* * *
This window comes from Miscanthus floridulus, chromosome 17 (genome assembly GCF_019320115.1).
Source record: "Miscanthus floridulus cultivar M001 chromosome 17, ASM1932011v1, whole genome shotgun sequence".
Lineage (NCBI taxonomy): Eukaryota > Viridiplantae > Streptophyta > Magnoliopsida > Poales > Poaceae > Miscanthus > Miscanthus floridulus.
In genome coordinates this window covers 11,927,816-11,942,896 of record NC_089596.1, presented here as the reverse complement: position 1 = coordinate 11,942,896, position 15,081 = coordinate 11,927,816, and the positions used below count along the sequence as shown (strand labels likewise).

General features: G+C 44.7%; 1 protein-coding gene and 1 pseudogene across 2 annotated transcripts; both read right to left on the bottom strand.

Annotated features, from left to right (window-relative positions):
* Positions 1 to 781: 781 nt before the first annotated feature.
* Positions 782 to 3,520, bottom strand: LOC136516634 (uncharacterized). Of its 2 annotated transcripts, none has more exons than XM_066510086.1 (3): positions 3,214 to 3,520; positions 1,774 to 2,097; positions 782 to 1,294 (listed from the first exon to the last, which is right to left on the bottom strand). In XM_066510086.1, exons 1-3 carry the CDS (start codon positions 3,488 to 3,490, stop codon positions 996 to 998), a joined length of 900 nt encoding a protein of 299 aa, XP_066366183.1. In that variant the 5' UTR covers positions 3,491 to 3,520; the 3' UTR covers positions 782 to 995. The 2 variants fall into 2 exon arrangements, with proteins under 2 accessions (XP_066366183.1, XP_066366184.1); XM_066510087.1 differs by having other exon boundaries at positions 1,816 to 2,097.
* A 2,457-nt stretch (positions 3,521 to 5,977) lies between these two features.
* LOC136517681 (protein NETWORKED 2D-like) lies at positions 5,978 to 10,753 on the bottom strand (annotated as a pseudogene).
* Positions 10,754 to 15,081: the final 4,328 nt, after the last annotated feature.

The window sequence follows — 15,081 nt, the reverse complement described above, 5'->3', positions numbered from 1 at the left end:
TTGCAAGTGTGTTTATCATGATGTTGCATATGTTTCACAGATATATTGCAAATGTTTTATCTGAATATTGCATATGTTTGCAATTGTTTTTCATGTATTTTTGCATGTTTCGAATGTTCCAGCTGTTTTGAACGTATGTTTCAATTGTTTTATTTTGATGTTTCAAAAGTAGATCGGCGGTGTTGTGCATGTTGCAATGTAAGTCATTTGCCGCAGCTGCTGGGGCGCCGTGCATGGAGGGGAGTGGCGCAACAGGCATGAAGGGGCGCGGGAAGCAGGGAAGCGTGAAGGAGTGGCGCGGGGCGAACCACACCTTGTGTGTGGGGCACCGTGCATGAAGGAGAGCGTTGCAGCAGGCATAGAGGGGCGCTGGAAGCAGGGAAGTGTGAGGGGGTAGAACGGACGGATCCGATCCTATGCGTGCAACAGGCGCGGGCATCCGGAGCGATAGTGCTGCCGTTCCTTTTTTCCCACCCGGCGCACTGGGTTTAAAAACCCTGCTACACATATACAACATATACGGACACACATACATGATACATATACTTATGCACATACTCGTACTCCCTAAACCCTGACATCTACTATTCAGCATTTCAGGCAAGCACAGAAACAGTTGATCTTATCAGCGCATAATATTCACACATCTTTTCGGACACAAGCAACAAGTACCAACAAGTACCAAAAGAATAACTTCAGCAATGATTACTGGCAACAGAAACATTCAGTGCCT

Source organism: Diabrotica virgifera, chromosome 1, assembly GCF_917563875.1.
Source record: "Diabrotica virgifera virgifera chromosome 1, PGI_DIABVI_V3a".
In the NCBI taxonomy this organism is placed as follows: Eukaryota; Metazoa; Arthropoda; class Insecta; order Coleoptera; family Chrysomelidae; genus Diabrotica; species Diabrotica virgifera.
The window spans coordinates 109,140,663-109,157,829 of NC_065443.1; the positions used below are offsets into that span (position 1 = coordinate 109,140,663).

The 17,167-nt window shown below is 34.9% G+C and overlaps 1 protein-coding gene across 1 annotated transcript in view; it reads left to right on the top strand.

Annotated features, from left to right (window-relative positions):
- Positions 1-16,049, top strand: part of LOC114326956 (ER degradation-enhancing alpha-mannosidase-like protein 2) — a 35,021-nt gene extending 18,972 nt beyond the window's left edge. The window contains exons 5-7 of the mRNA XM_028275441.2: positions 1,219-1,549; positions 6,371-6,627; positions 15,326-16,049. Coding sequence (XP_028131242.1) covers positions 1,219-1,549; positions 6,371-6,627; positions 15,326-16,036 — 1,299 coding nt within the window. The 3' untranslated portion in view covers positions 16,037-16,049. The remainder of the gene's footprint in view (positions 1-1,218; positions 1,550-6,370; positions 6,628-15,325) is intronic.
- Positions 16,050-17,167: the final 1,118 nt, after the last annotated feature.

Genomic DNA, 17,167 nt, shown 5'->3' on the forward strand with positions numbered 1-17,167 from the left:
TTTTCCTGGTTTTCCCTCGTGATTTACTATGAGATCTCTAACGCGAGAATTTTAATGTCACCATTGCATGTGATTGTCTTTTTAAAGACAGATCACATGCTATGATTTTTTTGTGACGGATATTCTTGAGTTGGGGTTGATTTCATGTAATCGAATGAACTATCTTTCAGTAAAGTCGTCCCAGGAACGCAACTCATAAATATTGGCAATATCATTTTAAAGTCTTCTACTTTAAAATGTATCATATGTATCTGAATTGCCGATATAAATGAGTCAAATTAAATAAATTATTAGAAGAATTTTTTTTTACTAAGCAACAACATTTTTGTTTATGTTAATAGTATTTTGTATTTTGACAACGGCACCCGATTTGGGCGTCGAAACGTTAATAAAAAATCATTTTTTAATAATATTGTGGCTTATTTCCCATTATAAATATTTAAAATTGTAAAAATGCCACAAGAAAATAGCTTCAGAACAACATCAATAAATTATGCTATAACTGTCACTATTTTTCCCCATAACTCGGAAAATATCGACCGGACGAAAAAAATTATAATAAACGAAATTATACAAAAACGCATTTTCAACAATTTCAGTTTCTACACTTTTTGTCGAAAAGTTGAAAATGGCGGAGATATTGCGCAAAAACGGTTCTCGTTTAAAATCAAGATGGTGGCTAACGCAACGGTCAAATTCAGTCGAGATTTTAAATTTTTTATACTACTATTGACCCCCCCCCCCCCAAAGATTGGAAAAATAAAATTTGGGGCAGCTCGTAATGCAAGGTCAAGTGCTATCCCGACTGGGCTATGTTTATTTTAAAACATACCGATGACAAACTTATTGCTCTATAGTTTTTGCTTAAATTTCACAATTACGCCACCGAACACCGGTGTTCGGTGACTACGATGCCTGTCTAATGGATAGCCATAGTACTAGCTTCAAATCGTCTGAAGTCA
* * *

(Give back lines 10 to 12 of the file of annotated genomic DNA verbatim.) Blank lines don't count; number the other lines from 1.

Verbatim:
* LOC136517681 (protein NETWORKED 2D-like) lies at positions 5,978 to 10,753 on the bottom strand (annotated as a pseudogene).
* Positions 10,754 to 15,081: the final 4,328 nt, after the last annotated feature.

The window sequence follows — 15,081 nt, the reverse complement described above, 5'->3', positions numbered from 1 at the left end: